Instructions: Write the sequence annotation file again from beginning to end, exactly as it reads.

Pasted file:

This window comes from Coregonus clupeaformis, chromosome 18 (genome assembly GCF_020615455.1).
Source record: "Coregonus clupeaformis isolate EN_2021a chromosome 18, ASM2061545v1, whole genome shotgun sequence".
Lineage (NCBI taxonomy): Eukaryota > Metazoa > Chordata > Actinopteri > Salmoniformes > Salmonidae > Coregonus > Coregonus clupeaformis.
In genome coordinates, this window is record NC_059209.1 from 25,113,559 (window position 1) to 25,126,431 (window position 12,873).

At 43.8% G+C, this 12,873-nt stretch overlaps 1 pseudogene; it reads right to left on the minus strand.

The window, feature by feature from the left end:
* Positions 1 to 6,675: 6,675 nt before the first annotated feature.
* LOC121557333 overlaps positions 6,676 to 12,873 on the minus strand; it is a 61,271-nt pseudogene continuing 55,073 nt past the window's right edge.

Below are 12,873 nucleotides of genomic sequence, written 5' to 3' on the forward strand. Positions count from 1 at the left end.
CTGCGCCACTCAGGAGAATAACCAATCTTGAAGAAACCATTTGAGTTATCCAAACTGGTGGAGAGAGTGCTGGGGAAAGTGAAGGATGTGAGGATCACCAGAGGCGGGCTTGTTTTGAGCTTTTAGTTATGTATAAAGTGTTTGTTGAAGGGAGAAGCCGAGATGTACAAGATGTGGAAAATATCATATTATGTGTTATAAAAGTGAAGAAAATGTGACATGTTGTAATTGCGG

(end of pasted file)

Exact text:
This window comes from Coregonus clupeaformis, chromosome 18 (genome assembly GCF_020615455.1).
Source record: "Coregonus clupeaformis isolate EN_2021a chromosome 18, ASM2061545v1, whole genome shotgun sequence".
Lineage (NCBI taxonomy): Eukaryota > Metazoa > Chordata > Actinopteri > Salmoniformes > Salmonidae > Coregonus > Coregonus clupeaformis.
In genome coordinates, this window is record NC_059209.1 from 25,113,559 (window position 1) to 25,126,431 (window position 12,873).

At 43.8% G+C, this 12,873-nt stretch overlaps 1 pseudogene; it reads right to left on the minus strand.

The window, feature by feature from the left end:
* Positions 1 to 6,675: 6,675 nt before the first annotated feature.
* LOC121557333 overlaps positions 6,676 to 12,873 on the minus strand; it is a 61,271-nt pseudogene continuing 55,073 nt past the window's right edge.

Below are 12,873 nucleotides of genomic sequence, written 5' to 3' on the forward strand. Positions count from 1 at the left end.
CTGCGCCACTCAGGAGAATAACCAATCTTGAAGAAACCATTTGAGTTATCCAAACTGGTGGAGAGAGTGCTGGGGAAAGTGAAGGATGTGAGGATCACCAGAGGCGGGCTTGTTTTGAGCTTTTAGTTATGTATAAAGTGTTTGTTGAAGGGAGAAGCCGAGATGTACAAGATGTGGAAAATATCATATTATGTGTTATAAAAGTGAAGAAAATGTGACATGTTGTAATTGCGG